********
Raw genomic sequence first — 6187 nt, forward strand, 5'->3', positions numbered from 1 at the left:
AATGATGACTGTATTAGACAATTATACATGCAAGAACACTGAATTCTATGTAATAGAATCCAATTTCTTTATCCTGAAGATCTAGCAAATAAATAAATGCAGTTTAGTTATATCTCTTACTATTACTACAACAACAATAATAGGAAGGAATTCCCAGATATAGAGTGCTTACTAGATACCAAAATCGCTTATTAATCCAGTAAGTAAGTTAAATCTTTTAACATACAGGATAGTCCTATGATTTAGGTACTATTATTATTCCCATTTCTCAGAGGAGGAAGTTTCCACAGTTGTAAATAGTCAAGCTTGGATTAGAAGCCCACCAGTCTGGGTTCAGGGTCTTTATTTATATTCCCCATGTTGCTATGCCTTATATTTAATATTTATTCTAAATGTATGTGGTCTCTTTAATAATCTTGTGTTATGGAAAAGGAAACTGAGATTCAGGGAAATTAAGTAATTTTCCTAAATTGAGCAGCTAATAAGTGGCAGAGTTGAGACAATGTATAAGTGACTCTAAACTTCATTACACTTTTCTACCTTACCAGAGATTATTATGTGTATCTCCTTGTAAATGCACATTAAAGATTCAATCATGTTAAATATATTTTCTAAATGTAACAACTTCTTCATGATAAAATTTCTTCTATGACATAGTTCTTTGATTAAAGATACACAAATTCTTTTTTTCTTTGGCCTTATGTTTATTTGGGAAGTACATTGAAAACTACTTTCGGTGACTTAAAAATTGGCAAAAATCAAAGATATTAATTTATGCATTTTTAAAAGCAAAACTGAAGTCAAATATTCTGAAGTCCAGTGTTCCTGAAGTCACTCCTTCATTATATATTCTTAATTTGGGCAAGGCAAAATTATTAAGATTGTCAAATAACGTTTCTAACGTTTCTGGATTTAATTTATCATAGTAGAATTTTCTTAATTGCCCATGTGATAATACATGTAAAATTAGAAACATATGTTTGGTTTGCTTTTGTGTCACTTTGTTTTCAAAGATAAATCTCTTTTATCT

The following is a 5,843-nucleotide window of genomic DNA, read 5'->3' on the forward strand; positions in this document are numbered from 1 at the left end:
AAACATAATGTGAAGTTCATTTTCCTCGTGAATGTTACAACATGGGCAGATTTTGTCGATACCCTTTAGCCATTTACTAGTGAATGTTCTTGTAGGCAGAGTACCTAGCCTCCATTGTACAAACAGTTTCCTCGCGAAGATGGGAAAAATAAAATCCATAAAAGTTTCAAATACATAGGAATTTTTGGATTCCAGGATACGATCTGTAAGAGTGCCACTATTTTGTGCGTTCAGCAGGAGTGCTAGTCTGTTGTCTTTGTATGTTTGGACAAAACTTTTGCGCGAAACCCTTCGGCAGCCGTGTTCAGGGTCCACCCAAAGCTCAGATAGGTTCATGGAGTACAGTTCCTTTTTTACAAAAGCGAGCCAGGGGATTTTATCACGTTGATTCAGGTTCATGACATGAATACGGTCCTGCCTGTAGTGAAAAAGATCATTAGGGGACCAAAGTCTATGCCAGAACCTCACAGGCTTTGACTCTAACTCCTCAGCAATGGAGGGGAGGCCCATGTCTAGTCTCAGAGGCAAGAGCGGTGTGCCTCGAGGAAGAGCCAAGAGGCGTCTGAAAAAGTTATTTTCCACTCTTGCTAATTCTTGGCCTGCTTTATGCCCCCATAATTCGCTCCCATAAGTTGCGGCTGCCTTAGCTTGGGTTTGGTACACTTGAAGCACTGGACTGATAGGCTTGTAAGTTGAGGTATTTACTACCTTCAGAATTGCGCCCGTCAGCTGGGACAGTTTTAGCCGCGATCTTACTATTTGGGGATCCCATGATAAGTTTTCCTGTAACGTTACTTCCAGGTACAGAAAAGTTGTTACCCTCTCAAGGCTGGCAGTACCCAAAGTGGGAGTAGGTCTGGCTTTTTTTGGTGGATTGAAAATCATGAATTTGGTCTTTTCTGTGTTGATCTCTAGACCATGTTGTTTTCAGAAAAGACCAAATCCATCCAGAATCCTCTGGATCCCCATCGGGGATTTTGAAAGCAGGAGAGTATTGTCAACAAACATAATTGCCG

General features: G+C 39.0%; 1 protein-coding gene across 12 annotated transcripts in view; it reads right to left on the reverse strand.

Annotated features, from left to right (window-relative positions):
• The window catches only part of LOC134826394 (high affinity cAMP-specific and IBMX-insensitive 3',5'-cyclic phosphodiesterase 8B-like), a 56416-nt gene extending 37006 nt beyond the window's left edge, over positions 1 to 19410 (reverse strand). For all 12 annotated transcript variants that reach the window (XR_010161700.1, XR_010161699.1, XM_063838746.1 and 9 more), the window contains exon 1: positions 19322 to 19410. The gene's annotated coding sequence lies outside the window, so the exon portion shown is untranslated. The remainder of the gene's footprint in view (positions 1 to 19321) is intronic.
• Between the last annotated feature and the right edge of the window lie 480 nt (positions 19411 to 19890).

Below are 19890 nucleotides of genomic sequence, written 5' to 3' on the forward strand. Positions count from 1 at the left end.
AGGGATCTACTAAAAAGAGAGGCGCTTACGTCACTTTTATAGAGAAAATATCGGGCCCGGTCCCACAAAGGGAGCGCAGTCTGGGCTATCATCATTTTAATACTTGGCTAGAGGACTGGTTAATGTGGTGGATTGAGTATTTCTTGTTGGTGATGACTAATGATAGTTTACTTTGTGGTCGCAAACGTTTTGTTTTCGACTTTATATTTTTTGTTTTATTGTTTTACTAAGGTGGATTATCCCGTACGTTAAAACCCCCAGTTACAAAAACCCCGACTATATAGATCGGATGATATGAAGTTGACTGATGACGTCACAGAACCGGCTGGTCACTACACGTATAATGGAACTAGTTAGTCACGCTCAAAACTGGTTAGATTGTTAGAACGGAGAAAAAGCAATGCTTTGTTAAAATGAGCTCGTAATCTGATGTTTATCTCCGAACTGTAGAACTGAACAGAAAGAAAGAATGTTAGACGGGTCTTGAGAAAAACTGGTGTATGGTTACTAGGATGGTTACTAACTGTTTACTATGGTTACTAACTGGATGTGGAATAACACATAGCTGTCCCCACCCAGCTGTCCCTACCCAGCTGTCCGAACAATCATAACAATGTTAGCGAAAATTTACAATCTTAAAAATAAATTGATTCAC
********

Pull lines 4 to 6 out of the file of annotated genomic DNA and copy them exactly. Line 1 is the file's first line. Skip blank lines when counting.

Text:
AAACATAATGTGAAGTTCATTTTCCTCGTGAATGTTACAACATGGGCAGATTTTGTCGATACCCTTTAGCCATTTACTAGTGAATGTTCTTGTAGGCAGAGTACCTAGCCTCCATTGTACAAACAGTTTCCTCGCGAAGATGGGAAAAATAAAATCCATAAAAGTTTCAAATACATAGGAATTTTTGGATTCCAGGATACGATCTGTAAGAGTGCCACTATTTTGTGCGTTCAGCAGGAGTGCTAGTCTGTTGTCTTTGTATGTTTGGACAAAACTTTTGCGCGAAACCCTTCGGCAGCCGTGTTCAGGGTCCACCCAAAGCTCAGATAGGTTCATGGAGTACAGTTCCTTTTTTACAAAAGCGAGCCAGGGGATTTTATCACGTTGATTCAGGTTCATGACATGAATACGGTCCTGCCTGTAGTGAAAAAGATCATTAGGGGACCAAAGTCTATGCCAGAACCTCACAGGCTTTGACTCTAACTCCTCAGCAATGGAGGGGAGGCCCATGTCTAGTCTCAGAGGCAAGAGCGGTGTGCCTCGAGGAAGAGCCAAGAGGCGTCTGAAAAAGTTATTTTCCACTCTTGCTAATTCTTGGCCTGCTTTATGCCCCCATAATTCGCTCCCATAAGTTGCGGCTGCCTTAGCTTGGGTTTGGTACACTTGAAGCACTGGACTGATAGGCTTGTAAGTTGAGGTATTTACTACCTTCAGAATTGCGCCCGTCAGCTGGGACAGTTTTAGCCGCGATCTTACTATTTGGGGATCCCATGATAAGTTTTCCTGTAACGTTACTTCCAGGTACAGAAAAGTTGTTACCCTCTCAAGGCTGGCAGTACCCAAAGTGGGAGTAGGTCTGGCTTTTTTTGGTGGATTGAAAATCATGAATTTGGTCTTTTCTGTGTTGATCTCTAGACCATGTTGTTTTCAGAAAAGACCAAATCCATCCAGAATCCTCTGGATCCCCATCGGGGATTTTGAAAGCAGGAGAGTATTGTCAACAAACATAATTGCCG

General features: G+C 39.0%; 1 protein-coding gene across 12 annotated transcripts in view; it reads right to left on the reverse strand.

Annotated features, from left to right (window-relative positions):